Note: this part of the story involves John Breckow, for whom we have unsuccessfully tried to find contact information. We would like to contact him to get a more complete and accurate version of the events. Contact: email@example.com
Sometime around 1976, John Breckow was working as a record store clerk in a store in Los Angeles, when a woman came in with a complete set of the Tiffany Transcriptions discs (records 1 through 48), wanting to sell them. Immediately recognizing their value, he purchased them and released an LP of 20 selections on his Tishomingo label (Tishomingo BW-01). Breckow did not have access to the Tiffany Transcription’s recording logs so although he listed the correct musicians, he incorrectly stated the dates as 1945 – 1948 and the recording location as Oakland, California.
The album was well received by the record-buying public, and well reviewed, but Cliff Sundin found out about it and started to sue Breckow. Breckow was able to convince Sundin that he didn’t really want a lawsuit, but that he instead should collaborate with Breckow and release the Tiffany Transcriptions.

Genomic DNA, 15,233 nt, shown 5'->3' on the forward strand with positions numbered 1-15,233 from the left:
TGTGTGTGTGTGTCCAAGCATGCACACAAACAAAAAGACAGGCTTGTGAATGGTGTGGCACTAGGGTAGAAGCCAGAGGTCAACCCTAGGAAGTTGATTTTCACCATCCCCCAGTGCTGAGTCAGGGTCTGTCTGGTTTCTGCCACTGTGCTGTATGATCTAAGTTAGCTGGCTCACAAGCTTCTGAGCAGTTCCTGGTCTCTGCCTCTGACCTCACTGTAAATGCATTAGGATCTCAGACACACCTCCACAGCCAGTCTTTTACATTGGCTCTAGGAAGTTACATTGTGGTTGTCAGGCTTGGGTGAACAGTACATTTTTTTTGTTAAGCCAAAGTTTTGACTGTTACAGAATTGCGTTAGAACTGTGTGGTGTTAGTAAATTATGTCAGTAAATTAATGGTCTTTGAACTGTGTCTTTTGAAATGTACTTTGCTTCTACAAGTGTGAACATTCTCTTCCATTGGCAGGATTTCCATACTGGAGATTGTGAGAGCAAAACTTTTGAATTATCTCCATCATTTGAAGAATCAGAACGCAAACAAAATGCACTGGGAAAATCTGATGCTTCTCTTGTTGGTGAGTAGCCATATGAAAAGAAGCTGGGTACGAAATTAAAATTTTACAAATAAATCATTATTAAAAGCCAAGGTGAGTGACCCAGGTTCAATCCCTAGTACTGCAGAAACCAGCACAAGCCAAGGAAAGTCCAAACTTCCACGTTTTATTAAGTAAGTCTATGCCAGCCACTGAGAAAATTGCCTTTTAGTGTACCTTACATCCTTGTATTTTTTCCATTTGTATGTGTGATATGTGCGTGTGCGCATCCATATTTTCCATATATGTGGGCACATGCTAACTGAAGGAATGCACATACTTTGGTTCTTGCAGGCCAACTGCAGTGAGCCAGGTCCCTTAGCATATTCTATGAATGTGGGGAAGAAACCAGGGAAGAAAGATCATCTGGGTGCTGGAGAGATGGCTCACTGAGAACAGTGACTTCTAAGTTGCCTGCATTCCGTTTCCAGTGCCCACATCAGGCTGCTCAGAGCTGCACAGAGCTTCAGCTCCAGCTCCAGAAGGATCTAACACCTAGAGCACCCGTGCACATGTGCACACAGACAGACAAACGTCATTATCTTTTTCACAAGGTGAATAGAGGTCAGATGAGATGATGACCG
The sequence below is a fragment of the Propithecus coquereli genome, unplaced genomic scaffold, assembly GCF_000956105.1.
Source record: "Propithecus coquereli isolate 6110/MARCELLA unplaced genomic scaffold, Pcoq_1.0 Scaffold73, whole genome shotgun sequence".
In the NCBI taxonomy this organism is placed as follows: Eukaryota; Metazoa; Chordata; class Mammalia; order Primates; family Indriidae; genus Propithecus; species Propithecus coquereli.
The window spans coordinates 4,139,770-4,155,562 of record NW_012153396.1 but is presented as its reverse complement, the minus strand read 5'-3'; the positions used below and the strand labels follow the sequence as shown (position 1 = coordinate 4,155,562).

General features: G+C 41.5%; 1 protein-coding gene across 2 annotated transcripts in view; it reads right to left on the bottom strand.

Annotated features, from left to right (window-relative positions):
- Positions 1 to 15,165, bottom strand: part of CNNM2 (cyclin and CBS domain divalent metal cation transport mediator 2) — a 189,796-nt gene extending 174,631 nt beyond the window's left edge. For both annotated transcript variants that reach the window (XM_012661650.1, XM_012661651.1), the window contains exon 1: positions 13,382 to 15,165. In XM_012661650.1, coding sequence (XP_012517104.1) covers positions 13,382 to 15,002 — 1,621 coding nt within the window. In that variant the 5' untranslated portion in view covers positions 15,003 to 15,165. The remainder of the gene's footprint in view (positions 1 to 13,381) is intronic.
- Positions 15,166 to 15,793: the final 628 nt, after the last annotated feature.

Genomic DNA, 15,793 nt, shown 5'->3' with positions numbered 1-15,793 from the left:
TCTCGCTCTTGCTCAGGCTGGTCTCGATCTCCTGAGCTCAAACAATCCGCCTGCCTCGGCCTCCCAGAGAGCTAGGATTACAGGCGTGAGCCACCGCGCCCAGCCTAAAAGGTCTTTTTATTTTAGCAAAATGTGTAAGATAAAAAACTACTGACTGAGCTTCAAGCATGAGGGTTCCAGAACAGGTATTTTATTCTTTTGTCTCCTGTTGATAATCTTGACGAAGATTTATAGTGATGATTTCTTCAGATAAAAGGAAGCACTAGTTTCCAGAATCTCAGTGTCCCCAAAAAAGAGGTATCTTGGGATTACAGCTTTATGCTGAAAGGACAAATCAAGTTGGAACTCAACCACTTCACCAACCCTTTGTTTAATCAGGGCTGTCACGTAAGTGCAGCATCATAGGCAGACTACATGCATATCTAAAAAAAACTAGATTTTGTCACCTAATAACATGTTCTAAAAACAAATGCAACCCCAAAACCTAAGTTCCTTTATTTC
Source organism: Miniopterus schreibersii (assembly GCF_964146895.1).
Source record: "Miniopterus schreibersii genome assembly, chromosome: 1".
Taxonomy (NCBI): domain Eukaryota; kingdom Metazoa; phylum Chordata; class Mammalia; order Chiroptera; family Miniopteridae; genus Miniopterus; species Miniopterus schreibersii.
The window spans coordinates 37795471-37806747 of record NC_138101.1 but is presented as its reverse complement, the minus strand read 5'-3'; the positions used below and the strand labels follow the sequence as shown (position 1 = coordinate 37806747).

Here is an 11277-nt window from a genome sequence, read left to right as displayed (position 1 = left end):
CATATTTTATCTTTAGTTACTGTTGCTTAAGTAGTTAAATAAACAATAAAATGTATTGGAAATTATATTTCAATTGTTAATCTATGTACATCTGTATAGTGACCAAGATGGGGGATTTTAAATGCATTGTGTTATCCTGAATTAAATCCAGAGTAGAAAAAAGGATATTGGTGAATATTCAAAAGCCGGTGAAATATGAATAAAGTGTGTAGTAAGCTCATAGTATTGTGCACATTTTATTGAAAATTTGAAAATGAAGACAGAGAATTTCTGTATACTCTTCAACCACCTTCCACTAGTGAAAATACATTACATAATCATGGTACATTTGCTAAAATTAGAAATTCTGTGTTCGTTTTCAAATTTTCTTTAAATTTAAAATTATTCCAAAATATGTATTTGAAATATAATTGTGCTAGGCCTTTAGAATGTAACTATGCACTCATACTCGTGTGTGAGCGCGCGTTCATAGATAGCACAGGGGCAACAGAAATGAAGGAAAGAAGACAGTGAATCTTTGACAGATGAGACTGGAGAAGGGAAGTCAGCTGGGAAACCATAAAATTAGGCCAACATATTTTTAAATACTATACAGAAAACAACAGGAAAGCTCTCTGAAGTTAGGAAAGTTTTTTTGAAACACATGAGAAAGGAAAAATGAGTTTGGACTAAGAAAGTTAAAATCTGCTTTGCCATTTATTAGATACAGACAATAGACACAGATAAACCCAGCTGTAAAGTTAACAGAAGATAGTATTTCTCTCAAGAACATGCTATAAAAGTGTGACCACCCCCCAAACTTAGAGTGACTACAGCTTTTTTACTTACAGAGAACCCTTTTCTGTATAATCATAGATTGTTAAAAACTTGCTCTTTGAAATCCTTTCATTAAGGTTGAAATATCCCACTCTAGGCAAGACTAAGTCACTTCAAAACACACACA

The collaboration between Cliff Sundin and John Breckow spawned Lariat Records which issued one LP in 1977, “The Tiffany Transcriptions – Bob Wills and his Texas Playboys – San Antonio Rose” (Lariat One). This contained 16 recordings from the Tiffany Transcriptions, but only from the issued discs. The recording dates were still incorrect, but with Sundin’s input there was a complete listing of all the musicians, the recording location was noted as San Francisco, and there was some background history of the company. In the liner notes, on the subject of who started the company, Wills and Sundin are mentioned by name but Cactus Jack is listed only as “a popular Bay Area Western disc jockey”. Sundin was apparently still holding his grudge against Cactus Jack.
The album was incredibly well received by both reviewers and the buying public. However, according to Sundin’s granddaughter Nancy Telles, there was a problem. Breckow had handled all the manufacturing and production, and when the stock ran out and Sundin needed more, Breckow was nowhere to be found. (John, please contact us for your end of the story). Also, there was apparently already a record label called Lariat Records, and they contacted Sundin and told him to stop using their name. Once again Sundin’s dreams for the Tiffany Transcriptions fell through and he withdrew from the project.
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